Mayor Vaughn (Murray Hamilton), left over from the first movie, is showing potential investors around the community. A major annoyance is Brody, embarrassing them all by sitting in his shark observation tower while tourists enjoy the beach, unaware. This reprises the original theme. A concerned and vigilant chief of police pitted against a town council that is more concerned about scaring away tourists and investors.

When the photos taken by the deceased divers are recovered, the town council refuses to believe they show a shark. They act to rid themselves of this troublesome priest, and Brody is out of a job. At this point the plot devolves into teenagers (plus one juvenile) putting themselves into harm’s way as a festive rollick on the water begins. Also, under the water.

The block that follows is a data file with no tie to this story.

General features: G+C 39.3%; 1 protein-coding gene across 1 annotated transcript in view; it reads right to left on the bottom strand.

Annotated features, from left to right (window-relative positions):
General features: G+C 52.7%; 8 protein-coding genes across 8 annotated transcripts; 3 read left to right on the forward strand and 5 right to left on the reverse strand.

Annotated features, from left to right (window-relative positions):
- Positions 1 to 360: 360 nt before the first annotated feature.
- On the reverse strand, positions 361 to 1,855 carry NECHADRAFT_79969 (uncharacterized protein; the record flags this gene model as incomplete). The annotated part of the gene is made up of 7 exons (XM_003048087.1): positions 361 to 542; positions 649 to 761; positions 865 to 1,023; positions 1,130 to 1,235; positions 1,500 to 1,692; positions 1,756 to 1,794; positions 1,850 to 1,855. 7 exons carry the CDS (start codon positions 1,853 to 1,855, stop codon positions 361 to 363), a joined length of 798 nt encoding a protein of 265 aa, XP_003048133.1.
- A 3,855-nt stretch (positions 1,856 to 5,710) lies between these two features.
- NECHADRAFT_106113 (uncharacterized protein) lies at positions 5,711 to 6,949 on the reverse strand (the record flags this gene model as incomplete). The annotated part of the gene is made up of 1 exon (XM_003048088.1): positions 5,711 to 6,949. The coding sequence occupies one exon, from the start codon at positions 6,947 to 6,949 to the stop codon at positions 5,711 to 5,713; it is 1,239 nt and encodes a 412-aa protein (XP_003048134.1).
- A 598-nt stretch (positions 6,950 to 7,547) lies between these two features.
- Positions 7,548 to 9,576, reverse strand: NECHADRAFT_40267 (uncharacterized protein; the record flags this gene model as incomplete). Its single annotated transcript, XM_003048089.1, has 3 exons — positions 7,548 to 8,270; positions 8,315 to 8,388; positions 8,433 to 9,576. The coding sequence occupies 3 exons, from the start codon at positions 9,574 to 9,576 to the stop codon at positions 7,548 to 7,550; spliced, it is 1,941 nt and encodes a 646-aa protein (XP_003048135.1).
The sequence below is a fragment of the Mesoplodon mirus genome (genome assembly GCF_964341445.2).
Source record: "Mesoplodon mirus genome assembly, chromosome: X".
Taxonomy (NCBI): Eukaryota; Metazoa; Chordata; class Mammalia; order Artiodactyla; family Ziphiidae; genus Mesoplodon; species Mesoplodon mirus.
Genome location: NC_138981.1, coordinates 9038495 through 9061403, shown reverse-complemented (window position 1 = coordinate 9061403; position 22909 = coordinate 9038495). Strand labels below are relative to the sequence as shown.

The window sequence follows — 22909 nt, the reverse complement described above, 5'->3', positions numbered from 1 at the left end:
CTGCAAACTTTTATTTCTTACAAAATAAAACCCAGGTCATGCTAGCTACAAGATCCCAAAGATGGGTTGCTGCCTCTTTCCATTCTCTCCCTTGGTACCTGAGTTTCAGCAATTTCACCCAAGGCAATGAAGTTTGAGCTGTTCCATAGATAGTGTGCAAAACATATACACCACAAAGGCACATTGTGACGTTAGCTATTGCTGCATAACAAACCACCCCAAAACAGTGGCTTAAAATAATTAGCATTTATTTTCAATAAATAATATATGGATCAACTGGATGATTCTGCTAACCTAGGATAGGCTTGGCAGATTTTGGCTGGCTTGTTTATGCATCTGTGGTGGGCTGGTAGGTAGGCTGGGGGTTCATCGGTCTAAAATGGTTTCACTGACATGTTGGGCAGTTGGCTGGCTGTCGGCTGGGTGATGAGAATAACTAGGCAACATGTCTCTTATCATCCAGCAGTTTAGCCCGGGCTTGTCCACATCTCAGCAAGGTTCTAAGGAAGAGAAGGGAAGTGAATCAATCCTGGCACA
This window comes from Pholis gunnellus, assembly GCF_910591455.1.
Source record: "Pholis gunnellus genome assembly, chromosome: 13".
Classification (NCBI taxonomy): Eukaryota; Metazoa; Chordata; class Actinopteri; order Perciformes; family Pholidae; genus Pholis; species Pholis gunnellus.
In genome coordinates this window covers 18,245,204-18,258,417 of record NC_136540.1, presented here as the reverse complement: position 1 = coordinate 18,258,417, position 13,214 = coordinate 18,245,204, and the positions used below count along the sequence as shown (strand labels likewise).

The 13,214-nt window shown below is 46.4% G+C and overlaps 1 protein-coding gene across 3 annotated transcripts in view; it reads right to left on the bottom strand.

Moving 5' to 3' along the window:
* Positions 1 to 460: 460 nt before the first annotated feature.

The shark attacks the party crowd out of sight of land, and the remaining 30+ minutes of the film is consumed by screaming teenagers, fighting off the shark, falling out of boats, getting eaten, desperately seeking help. A harbor patrol helicopter lands to rescue them, but the shark attacks and sinks the helicopter.

Of course, Brody sails to the rescue. The final shark attack comes as the group is about to be rescued at Cable Junction, a small spit of rock that houses power and communications hookups. Brody accidentally pulls up a power cable with the anchor of the police boat, but he feeds it to the shark.

The shark takes the bait, and we watch a glorious minute of the shark being fried.

And that’s the end of the movie. We only imagine Brody will get his job back. We do see the mayor eating a small serving of crow when others report the shark attack. We know from history this meal will not stick, because there is going to be a sequel, and we need somebody to play the doubter against all evidence that a shark is on the prowl.

Bad Movie of the Week

Number 231 of a series